Minit – Review

If you’ve ever wanted the gaming equivalent of Groundhog Day realised as a monochrome 1-bit, ZZT inspired RPG where you die every minute, not only are you incredibly specific, but your dreams have arrived in the form of Minit.

Published by Devolver Digital, Minit is made by a four person indie and you’re cast as a duck-like creature who randomly decides to pick up a sword that has washed up on the beach.

Big mistake buddy, because now ducky is cursed to die every single minute in some kind of sick, twisted infinite loop and it’s up to you to help break the spell.

So, like…how about duck-dude just doesn’t pick the sword up at all?

I mean, you could do that. There are other items to collect in the game like a watering can and a bone. The thing is, those clever developers have made it so that you can’t really progress very much without that devilish old sword.

For instance, you need to cut back some bushes ala Zelda in order to get to other areas. Then there are some crab creatures you need to defeat in order to complete a quest. And also some other puzzly things that sword is good for, so, yeah, that strategy won’t work.


It’s all very creative and clever, because having a time limit on your back every time you respawn forces you to think very clearly about what you want to accomplish. Do you have something in your inventory you didn’t before which can help you complete a puzzle? Is there an area you need to reach and what’s the fastest way to get there?

Ultimately, you’re going to complete the game in one minute, such is the nature of the mechanics, but it’s about working out how to do that through the process of elimination and deduction. Fortunately, there are some helpful guides along the way, as well as different shelters where you can rest and other, unexpected surprises.

You can also solve many of the game’s puzzles in an order that suits you. Some things do need to be done in a certain way, but part of what makes Minit so good is that you will carve your own path through the content, working things out on your terms.

For those who like a challenge, though, there’s definitely incentives here as well. Minit tracks your stats through the number of deaths you’ve had, locations you’ve found, time you’ve taken, and items gathered.

But…but…it’s all in black and white and it looks old

Sure, it does, and that’s the point. Minit pays respect to the Spectrums and Gameboys of this world, as well as iconic adventure games like Dizzy the Egg, Gargoyle’s Quest and Monty Mole. Not all of us grew up on Telltale, you know! Besides, these graphics take ages to hone and craft, getting them just right so as to depict the image you want.

Arguably, the most impressive thing Minit does is make it seem easy to appear as good as it does. Personally, I came to find it quite artistic and beautiful in its own weird and wacky way, especially when played in sequence with the soundtrack and the tongue-in-cheek way it takes digs at itself.

In truth, Minit has a lot of influences under the surface, even if the exterior presents the illusion of being basic. Perhaps it spoke to me initially because it touched a long-dormant retro portion of my brain, but I knew that with the substance and quality of the content being offered, it was way, way more than that.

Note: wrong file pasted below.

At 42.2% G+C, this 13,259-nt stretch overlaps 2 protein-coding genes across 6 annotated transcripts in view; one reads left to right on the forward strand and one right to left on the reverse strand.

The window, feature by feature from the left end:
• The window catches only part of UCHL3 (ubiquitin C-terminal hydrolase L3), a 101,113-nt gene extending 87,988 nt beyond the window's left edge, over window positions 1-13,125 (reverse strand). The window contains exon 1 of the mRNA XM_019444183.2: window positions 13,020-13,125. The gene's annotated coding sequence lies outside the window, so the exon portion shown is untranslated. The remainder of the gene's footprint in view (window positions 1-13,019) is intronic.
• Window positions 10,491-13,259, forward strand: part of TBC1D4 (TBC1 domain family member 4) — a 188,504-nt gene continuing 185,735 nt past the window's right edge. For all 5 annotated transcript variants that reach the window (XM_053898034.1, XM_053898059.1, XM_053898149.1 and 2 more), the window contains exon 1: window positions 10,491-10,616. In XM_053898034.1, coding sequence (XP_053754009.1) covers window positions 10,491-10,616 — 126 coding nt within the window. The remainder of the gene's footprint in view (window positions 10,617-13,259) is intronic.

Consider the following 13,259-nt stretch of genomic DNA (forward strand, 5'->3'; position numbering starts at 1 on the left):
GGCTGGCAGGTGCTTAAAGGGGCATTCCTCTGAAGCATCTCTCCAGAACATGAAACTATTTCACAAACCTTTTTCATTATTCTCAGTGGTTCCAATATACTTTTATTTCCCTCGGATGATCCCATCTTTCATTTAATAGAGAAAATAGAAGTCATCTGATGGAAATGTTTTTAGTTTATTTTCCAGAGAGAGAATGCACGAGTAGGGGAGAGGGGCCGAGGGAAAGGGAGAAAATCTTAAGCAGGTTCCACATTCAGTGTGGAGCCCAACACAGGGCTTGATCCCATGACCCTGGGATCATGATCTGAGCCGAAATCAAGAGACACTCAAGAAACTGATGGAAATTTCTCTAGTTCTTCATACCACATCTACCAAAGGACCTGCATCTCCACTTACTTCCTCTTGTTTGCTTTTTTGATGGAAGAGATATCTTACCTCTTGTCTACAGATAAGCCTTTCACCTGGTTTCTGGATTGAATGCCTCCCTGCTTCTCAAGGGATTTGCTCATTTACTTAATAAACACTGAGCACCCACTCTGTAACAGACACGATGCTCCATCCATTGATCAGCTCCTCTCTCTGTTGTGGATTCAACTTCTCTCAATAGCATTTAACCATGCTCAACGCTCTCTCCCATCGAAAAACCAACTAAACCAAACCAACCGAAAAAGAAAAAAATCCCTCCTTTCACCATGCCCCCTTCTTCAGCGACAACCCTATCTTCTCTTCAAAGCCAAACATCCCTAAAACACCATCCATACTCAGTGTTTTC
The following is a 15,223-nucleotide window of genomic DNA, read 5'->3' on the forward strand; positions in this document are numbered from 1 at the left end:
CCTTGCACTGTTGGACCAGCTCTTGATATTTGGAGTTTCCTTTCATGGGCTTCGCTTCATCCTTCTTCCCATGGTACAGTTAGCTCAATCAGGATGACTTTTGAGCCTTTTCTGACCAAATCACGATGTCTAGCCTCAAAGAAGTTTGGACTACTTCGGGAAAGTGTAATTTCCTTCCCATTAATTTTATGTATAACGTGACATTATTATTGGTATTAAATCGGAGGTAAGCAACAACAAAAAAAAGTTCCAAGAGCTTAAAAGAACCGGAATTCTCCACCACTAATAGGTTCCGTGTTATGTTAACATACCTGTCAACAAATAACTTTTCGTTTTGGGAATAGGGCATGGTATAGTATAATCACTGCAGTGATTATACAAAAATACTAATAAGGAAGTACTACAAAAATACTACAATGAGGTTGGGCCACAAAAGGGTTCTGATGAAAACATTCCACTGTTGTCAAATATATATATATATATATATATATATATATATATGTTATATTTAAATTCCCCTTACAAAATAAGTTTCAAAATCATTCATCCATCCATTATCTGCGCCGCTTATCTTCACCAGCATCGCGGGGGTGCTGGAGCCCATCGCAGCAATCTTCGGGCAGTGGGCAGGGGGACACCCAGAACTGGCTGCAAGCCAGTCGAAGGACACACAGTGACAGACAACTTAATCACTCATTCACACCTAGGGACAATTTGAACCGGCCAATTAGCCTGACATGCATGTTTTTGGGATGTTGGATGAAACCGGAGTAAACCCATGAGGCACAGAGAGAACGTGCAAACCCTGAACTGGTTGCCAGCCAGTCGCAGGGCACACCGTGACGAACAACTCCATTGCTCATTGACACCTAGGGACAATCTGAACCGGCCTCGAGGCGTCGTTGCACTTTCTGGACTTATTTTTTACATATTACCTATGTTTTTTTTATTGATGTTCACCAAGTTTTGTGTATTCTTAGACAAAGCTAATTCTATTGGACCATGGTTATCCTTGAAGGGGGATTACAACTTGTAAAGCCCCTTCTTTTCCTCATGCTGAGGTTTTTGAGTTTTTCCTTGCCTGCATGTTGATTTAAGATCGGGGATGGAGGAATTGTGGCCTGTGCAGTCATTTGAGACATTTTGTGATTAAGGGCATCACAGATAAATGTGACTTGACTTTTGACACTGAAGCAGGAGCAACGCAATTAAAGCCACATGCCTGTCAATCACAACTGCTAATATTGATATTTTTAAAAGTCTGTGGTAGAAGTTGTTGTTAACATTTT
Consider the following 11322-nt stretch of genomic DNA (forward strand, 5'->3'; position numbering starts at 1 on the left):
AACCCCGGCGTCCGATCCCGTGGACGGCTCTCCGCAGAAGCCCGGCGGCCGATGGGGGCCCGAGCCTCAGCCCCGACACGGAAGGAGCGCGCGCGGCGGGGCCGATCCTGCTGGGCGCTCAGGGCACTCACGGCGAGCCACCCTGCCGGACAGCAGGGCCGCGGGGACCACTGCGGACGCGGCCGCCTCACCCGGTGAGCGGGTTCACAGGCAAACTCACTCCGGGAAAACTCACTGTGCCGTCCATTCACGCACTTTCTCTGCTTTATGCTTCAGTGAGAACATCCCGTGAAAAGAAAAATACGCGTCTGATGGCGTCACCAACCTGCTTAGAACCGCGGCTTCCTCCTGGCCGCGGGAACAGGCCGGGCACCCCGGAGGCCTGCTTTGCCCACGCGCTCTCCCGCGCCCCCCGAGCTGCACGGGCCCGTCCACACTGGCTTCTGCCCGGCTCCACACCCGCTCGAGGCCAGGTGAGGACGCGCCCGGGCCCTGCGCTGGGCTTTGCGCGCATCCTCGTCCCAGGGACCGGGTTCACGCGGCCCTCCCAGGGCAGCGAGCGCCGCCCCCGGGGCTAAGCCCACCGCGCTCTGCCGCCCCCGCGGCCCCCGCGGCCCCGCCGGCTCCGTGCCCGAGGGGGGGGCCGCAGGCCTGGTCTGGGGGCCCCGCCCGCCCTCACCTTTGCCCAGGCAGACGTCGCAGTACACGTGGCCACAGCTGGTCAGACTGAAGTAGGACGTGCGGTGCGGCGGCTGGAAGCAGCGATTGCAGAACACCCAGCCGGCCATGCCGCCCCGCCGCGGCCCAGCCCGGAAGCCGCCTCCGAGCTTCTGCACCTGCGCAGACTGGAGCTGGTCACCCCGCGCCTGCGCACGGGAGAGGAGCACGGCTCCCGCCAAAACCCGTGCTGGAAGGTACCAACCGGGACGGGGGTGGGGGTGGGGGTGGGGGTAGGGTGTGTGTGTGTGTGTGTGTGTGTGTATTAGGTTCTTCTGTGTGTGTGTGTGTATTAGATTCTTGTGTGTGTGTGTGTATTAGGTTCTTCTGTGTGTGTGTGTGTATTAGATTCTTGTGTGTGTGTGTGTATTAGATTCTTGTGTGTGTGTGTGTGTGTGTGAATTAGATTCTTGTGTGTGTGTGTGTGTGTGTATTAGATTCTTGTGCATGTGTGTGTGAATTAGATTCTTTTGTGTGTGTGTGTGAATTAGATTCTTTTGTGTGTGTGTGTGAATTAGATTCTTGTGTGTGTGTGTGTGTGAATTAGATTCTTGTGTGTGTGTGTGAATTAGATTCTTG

Once I’d died the first few times, I was helplessly hooked on the game. By then, nothing else mattered as I understood what the game was all about and what I had to do and I loved it.

It’s one of those rare occasions where the gameplay is so compelling that you lose yourself in it rather than the terraflops, resolutions and frames per second. In our PS4 Pro / Xbox One X generation, perhaps that’s the most refreshing thing of all about Minit.


I absolutely adored Minit. It’s funny, quirky, and delightful. With no map or waypoint to guide you, the harshest time limit possible, and so much to see and do, it constantly forces a fresh perspective for each approach and will test your gaming credentials to the core.

Minit pays homage to the emerging speed-running culture by testing speed and skill, while also offering a traditional, yet engrossing adventure, concocted of experimentation and discovery.

True, this may not look like the sort of game you want to be playing in 2018, but it’s exactly the type you should. Because for a title that looks like it should stay buried in the past, Minit has plenty to say about how games can and should evolve in the future.


+ Smart, creative mechanics that impact each run
+ Mostly non-linear approach
+ Quirky and funny
+ Irresistibly addictive
+ Lovely little soundtrack


– Doesn’t lend itself to multiple playthroughs and can be quite short
– Some environmental repetition and lots of backtracking can frustrate


9 out of 10

Tested on PC

Code provided by the publisher

About the author

Jay Jones

Jay is a massive football fan - Manchester Utd in case you were wondering - and lover of gaming. He'll play just about anything, but his vice is definitely Ultimate Team.
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